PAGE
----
Planned Giving Program
A “planned gift” is a gift given to a charity through a will, contract or trust. It is often deferred and usually spread out over an extended period of time.
Popular examples of Planned Gifts include bequests of money or stocks; as well as insurance policies and Charitable Gift Annuities.
Questions About Giving? Contact Kathy Gilheney at (315) 579-0061 or email her at email@example.com.
Gifts of Cash
Cash and checks of any amount are welcome. Please make checks payable to Bishop Ludden Jr Sr High School.
Gifts of Publicly Traded Securities
All securities that are traded on the New York and American Stock Exchanges, the NASDAQ, and other major U.S. Exchanges shall be accepted. The value of a gift of regularly traded securities will be the mean of the high and low of the stock(s) or bond(s) on the day the transfer is affected by the donor to the organization.
Direct Gifts from Individual Retirement Account
Donors who are ages 70 1/2 or older can instruct their plan administrators to make direct transfers of up to $100,000 to Bishop Ludden. The gift will count towards the donor’s minimum distribution requirement. The gift is not included in taxable income, and no charitable deduction is allowed.
Gifts by Bequest
Cash bequests represent an important potential source of gifts. Direct, unencumbered bequests provide Bishop Ludden Jr Sr High School the full value of the bequest and provide the testator’s estate with a charitable deduction for the same value. Attempts shall be made to discover bequest plans whenever possible in order to determine whether inappropriate non-cash items have inadvertently been left to the organization so the donor can be advised how to conform his or her plans to Bishop Ludden Jr Sr High School.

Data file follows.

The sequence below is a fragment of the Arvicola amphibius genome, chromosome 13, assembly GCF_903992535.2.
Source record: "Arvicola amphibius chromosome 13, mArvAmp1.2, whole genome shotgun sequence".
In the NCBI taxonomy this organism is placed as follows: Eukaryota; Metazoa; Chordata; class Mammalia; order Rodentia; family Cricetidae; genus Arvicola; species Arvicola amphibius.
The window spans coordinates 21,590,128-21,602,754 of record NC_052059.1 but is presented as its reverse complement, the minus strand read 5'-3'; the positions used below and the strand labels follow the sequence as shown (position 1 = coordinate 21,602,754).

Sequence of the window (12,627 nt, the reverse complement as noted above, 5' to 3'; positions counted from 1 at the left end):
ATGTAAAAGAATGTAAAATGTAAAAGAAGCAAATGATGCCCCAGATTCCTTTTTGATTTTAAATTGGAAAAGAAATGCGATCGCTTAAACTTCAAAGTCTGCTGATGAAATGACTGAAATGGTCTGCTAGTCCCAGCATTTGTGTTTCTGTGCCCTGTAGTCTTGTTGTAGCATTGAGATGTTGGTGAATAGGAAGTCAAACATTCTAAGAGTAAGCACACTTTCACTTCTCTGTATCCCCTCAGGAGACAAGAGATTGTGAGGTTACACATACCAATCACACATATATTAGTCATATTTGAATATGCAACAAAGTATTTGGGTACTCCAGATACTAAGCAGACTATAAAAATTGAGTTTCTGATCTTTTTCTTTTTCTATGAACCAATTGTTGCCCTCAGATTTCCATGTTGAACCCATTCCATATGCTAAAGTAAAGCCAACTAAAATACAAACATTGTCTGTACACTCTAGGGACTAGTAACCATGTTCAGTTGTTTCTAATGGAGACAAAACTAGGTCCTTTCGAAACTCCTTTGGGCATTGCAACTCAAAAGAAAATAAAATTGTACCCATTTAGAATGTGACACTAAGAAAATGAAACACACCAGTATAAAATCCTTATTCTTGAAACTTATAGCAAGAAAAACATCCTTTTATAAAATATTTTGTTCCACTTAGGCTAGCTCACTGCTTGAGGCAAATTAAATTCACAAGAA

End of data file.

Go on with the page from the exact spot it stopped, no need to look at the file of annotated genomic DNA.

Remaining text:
There are four ways that a bequest can be made to Bishop Ludden Jr Sr High School:
- A fixed amount of cash or securities or a percentage of the estate can be given.
- In a residual bequest, after other beneficiaries receive a designated portion of the estate, the remainder of the estate is left to Bishop Ludden Jr Sr High School.
- A contingent bequest can be made where Bishop Ludden Jr Sr High School will receive a portion of the estate only if the named beneficiaries predecease the maker of the bequest. Those who must provide for younger family members often select this form.
- A testamentary trust bequest creates a trust and the income or stated amount is paid to the beneficiaries. On their death, Bishop Ludden Jr Sr High School receives the use of the gift. This option may actually increase life income for beneficiaries, since it reduces the amount of the estate subject to estate taxes.
Gifts by Life Insurance
Life insurance may be given to the organization. Bishop Ludden Jr Sr High School encourages donors to name the organization to receive all or a portion of the benefits of life insurance policies that they have purchased on their lives. New or existing policies may be given outright or the organization can be named the owner and beneficiary of an existing policy.
Bishop Ludden Jr Sr High School will accept fully paid life insurance policies in which the donor has named the organization to receive all or a portion of the benefits of the insurance policy. The donor’s tax consequences hinge on whether the policy’s ownership has been endorsed over to the organization and whether the benefits have been irrevocably assigned to Bishop Ludden Jr Sr High School.
A donor who irrevocably transfers life insurance to Bishop Ludden Jr Sr High School can claim income tax deductions for the policy’s cost basis or cash surrender value, whichever is less. The donor can never claim an income tax deduction on the policy’s face value.
Naming Bishop Ludden Jr Sr High School as the beneficiary on the policy is not sufficient to generate an income tax deduction for the donor because the donor can change the beneficiary at a later date. To be entitled to a deduction, the donor must make the organization both beneficiary and owner of the policy. Upon receiving a paid-up policy, the organization, as owner, can surrender it and obtain the cash value or keep the policy until the death of the donor.
Gifts by Charitable Remainder Trusts
Charitable Remainder Trusts are separate legal entities, and their obligations are limited to their assets. Trusts file their own returns and make all payments from their assets and must have a federal trust number, making payments to beneficiaries under strictly hierarchical rules.